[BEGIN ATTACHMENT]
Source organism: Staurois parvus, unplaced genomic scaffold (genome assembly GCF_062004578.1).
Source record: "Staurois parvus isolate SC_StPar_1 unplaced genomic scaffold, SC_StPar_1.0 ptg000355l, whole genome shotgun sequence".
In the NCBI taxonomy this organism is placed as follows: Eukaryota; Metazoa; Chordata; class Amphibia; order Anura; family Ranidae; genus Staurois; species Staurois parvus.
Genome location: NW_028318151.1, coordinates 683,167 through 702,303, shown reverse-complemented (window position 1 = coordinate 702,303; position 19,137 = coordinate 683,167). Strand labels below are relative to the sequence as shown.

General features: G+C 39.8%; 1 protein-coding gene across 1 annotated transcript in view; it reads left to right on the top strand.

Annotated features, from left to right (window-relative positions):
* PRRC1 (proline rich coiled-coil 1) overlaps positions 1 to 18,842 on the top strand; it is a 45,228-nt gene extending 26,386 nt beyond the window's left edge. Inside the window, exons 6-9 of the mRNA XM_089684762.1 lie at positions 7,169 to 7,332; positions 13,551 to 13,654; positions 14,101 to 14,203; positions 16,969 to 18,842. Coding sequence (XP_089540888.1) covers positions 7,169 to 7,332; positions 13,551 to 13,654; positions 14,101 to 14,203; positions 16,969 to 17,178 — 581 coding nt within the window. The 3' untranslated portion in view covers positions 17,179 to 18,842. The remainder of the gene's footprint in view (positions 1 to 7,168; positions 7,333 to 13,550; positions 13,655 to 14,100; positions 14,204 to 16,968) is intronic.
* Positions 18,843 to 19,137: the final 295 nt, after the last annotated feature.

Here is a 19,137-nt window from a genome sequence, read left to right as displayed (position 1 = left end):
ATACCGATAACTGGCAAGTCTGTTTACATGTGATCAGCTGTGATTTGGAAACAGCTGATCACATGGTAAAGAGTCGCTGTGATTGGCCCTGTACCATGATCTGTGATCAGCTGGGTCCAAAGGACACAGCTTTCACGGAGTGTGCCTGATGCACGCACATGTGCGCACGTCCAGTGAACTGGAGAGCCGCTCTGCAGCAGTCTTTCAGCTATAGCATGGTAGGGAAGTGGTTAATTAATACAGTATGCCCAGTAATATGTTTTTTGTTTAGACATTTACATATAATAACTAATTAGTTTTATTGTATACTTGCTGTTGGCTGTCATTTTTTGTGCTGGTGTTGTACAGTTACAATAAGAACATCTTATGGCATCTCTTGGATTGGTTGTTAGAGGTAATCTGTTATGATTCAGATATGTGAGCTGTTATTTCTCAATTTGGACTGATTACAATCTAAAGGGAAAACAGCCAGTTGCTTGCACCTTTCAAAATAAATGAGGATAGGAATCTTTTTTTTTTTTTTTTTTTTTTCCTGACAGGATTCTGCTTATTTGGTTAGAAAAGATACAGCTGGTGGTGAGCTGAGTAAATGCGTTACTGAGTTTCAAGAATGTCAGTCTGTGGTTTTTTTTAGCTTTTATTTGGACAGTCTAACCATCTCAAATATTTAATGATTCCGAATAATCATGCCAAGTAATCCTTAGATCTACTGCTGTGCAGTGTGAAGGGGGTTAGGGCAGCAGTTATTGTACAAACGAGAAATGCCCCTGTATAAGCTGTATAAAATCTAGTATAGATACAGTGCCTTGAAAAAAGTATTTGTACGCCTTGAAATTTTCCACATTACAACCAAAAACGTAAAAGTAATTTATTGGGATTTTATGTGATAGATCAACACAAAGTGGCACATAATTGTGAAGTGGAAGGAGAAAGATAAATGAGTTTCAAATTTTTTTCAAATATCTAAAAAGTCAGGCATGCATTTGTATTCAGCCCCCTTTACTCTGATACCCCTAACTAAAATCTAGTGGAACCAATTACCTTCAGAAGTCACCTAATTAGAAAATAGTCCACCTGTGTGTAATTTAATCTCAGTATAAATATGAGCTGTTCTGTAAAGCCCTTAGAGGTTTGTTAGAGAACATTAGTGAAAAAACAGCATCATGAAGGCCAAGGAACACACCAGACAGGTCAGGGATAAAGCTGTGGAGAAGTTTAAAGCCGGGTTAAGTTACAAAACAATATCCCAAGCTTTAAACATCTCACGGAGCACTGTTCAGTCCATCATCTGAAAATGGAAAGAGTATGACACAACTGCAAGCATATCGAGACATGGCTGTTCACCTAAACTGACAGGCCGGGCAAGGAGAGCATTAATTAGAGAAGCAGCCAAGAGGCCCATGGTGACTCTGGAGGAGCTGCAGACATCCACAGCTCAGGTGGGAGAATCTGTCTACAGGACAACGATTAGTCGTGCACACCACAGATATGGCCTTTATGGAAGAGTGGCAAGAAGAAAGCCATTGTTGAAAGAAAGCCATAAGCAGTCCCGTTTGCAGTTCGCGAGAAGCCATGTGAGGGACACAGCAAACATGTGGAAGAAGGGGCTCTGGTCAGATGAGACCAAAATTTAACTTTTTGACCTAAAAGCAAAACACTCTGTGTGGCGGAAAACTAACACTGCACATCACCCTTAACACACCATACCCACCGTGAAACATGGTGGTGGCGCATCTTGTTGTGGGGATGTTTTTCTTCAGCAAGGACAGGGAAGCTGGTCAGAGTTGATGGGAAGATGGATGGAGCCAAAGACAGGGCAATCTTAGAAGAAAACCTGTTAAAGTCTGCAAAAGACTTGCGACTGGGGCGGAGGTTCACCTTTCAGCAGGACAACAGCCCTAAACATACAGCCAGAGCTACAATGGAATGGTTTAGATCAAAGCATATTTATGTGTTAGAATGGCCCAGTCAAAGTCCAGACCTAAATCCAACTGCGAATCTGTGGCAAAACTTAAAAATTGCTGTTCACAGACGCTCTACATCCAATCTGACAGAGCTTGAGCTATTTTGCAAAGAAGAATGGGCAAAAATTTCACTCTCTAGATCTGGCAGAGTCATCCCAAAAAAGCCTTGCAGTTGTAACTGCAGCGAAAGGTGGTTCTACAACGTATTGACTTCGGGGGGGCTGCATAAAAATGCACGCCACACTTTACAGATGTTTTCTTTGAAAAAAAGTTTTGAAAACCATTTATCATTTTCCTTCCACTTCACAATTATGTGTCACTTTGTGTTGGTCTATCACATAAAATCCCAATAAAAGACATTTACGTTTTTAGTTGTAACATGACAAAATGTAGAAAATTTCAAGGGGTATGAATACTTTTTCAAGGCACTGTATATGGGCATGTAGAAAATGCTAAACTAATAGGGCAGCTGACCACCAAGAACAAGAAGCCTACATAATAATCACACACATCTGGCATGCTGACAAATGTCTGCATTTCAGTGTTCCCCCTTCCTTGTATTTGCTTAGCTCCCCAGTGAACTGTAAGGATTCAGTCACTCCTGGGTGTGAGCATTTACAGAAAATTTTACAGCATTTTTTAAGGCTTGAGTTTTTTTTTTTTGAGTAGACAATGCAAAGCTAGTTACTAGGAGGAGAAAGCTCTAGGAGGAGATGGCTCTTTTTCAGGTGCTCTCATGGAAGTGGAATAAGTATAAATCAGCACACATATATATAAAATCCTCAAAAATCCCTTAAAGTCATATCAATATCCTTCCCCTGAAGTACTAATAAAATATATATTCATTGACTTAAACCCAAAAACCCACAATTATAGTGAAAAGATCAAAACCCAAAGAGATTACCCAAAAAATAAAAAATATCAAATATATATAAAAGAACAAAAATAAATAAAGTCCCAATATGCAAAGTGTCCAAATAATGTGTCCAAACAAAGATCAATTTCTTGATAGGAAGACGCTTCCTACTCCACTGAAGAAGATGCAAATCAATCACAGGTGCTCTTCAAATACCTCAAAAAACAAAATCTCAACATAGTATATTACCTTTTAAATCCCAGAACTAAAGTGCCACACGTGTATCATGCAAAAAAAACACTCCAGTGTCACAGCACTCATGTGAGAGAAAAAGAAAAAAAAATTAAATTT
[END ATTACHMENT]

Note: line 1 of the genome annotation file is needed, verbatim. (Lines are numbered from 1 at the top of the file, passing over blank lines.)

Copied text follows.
Source organism: Staurois parvus, unplaced genomic scaffold (genome assembly GCF_062004578.1).